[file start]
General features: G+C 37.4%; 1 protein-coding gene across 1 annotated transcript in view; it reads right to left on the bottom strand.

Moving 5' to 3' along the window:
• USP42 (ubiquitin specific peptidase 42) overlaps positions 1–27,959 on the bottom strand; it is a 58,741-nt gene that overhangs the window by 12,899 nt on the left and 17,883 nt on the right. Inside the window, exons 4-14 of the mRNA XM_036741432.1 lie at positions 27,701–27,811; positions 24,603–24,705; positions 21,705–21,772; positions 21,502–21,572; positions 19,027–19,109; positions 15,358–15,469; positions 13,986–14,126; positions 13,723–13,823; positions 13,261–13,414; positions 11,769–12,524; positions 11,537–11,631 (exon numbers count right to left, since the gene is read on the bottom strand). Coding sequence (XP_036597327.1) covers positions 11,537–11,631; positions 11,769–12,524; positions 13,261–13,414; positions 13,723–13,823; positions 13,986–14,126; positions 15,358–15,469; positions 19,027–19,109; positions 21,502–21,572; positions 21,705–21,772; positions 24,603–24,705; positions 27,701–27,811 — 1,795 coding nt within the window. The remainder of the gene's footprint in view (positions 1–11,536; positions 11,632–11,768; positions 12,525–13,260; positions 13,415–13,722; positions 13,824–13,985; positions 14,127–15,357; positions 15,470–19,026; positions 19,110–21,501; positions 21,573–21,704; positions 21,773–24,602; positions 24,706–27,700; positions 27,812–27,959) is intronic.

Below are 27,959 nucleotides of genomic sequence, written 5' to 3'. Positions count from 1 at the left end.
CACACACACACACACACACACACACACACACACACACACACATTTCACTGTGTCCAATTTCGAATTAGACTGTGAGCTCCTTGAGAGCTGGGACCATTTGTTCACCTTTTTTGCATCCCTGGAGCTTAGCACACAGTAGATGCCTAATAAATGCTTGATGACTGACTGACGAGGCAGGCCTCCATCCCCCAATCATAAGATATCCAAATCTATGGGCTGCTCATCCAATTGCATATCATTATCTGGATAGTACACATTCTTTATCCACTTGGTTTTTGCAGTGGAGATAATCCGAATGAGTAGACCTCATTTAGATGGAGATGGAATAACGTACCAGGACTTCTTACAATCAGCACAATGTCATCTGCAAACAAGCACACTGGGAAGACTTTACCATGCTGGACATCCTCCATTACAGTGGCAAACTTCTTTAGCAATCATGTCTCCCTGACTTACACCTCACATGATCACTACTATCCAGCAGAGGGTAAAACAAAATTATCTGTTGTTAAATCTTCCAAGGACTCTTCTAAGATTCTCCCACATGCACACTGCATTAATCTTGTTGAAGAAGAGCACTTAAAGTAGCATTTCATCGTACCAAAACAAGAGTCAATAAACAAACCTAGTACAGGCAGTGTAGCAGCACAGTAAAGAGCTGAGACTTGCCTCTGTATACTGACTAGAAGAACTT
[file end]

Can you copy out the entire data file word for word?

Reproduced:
General features: G+C 37.4%; 1 protein-coding gene across 1 annotated transcript in view; it reads right to left on the bottom strand.

Moving 5' to 3' along the window:
• USP42 (ubiquitin specific peptidase 42) overlaps positions 1–27,959 on the bottom strand; it is a 58,741-nt gene that overhangs the window by 12,899 nt on the left and 17,883 nt on the right. Inside the window, exons 4-14 of the mRNA XM_036741432.1 lie at positions 27,701–27,811; positions 24,603–24,705; positions 21,705–21,772; positions 21,502–21,572; positions 19,027–19,109; positions 15,358–15,469; positions 13,986–14,126; positions 13,723–13,823; positions 13,261–13,414; positions 11,769–12,524; positions 11,537–11,631 (exon numbers count right to left, since the gene is read on the bottom strand). Coding sequence (XP_036597327.1) covers positions 11,537–11,631; positions 11,769–12,524; positions 13,261–13,414; positions 13,723–13,823; positions 13,986–14,126; positions 15,358–15,469; positions 19,027–19,109; positions 21,502–21,572; positions 21,705–21,772; positions 24,603–24,705; positions 27,701–27,811 — 1,795 coding nt within the window. The remainder of the gene's footprint in view (positions 1–11,536; positions 11,632–11,768; positions 12,525–13,260; positions 13,415–13,722; positions 13,824–13,985; positions 14,127–15,357; positions 15,470–19,026; positions 19,110–21,501; positions 21,573–21,704; positions 21,773–24,602; positions 24,706–27,700; positions 27,812–27,959) is intronic.

Below are 27,959 nucleotides of genomic sequence, written 5' to 3'. Positions count from 1 at the left end.
CACACACACACACACACACACACACACACACACACACACACATTTCACTGTGTCCAATTTCGAATTAGACTGTGAGCTCCTTGAGAGCTGGGACCATTTGTTCACCTTTTTTGCATCCCTGGAGCTTAGCACACAGTAGATGCCTAATAAATGCTTGATGACTGACTGACGAGGCAGGCCTCCATCCCCCAATCATAAGATATCCAAATCTATGGGCTGCTCATCCAATTGCATATCATTATCTGGATAGTACACATTCTTTATCCACTTGGTTTTTGCAGTGGAGATAATCCGAATGAGTAGACCTCATTTAGATGGAGATGGAATAACGTACCAGGACTTCTTACAATCAGCACAATGTCATCTGCAAACAAGCACACTGGGAAGACTTTACCATGCTGGACATCCTCCATTACAGTGGCAAACTTCTTTAGCAATCATGTCTCCCTGACTTACACCTCACATGATCACTACTATCCAGCAGAGGGTAAAACAAAATTATCTGTTGTTAAATCTTCCAAGGACTCTTCTAAGATTCTCCCACATGCACACTGCATTAATCTTGTTGAAGAAGAGCACTTAAAGTAGCATTTCATCGTACCAAAACAAGAGTCAATAAACAAACCTAGTACAGGCAGTGTAGCAGCACAGTAAAGAGCTGAGACTTGCCTCTGTATACTGACTAGAAGAACTT